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A monitor's hideout is the place where the monitor retreats when it needs to be alone. Monitor hideouts are usually in a boxy shape that is different on each side. The perch is probably the best hideout. Typically, a monitor retreats to a small box or perch that is in a different color than the rest of the enclosure.
Some monitors are finicky eaters. The key is to give them what they like. If they don't eat much or at all, they will be sick. If they do eat a lot, they will probably be very active. If you feed them a good selection of food, they will be healthy. If you feed them too much, they will be sick. If you feed them too little, they will be sick. As always, feed your monitor a balanced diet.
As always, your monitor's diet will be best if you feed it fresh food. Frozen foods are probably best used for water dishes or as an occasional treat. Some monitors also appreciate a high protein diet. When feeding frozen foods, a good food to use is frozen fish food. The advantage of frozen foods is that they are frozen and there is no risk of rotting, so it is convenient to feed them in a way you would feed frozen vegetables.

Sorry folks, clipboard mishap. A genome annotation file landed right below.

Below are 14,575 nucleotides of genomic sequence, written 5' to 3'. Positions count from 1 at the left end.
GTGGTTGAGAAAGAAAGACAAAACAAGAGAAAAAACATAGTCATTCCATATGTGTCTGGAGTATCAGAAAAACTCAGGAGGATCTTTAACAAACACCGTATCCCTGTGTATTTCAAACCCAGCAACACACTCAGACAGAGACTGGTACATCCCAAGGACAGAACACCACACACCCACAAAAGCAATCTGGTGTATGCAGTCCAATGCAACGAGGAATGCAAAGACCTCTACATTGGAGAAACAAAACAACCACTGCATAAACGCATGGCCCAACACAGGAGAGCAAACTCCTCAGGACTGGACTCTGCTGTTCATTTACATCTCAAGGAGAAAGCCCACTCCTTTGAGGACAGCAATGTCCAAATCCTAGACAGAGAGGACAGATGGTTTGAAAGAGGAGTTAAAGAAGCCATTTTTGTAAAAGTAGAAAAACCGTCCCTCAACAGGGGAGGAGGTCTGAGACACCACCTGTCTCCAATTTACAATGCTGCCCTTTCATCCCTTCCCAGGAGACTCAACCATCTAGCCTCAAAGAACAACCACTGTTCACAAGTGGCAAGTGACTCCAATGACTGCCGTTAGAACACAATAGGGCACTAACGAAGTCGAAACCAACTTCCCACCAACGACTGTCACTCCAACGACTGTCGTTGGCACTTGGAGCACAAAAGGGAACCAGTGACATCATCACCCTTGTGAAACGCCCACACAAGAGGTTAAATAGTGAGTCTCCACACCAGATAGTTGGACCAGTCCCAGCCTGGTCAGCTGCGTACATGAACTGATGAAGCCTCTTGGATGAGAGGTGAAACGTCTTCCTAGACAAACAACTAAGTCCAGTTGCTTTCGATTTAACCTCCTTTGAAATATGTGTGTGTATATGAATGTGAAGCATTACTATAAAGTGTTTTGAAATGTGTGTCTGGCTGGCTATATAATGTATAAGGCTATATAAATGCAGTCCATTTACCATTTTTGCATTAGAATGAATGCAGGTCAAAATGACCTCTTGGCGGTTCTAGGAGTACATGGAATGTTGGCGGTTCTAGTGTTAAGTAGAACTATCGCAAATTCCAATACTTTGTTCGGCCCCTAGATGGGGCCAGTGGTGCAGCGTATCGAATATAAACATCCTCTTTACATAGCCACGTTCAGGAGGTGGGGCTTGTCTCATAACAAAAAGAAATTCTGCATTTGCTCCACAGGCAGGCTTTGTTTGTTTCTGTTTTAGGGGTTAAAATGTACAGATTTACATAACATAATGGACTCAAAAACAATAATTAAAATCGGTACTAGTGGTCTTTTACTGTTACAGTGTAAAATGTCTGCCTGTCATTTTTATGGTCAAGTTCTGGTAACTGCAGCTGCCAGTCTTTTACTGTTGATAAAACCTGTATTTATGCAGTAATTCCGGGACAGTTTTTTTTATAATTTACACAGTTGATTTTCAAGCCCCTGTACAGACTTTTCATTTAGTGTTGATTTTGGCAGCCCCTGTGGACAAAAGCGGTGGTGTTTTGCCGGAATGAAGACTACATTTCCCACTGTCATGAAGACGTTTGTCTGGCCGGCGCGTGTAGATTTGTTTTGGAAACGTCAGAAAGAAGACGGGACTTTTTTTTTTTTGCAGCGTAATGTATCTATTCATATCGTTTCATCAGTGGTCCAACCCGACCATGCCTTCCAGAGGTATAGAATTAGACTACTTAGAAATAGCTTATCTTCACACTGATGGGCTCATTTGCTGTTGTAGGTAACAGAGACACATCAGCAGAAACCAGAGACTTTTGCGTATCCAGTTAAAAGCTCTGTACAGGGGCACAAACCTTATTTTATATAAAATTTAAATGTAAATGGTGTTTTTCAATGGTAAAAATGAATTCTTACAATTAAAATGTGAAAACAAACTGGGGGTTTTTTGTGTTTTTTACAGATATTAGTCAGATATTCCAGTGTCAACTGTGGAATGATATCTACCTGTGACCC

Another behavior which is an artifact of captivity is constant digging orclawing at the sides of the enclosure. Sometimes this digging orclawing is just an adjustment phase the lizard will go through before itsettles in, but if it is still digging and clawing at the sides after aweek or so, consider it a warning that its housing conditions are inadequate. there is something in its enclosure which is missing that the monitor instinctively knows it needs. Does it have enough space? Is there a large enough range of temperatures for the monitor to warm up to its preferred body temperature and to cool off when it needs to? It is too dry? Too humid? Is there a suitable hide spot? I notice that my arguses, which are kept in large enclosures with acomplex environment, do not usually dig unless theysmell food, and although sometimes they will try and get out the window,this behavior is fairly infrequent (at least once they adjust to their newhome). Be aware that gravid females will often dig, dig, dig. They are trying to make a nest for their eggs, and will dig in every available cornerto try to make one. Otherwise, the best thing is to providea nest box for the female.
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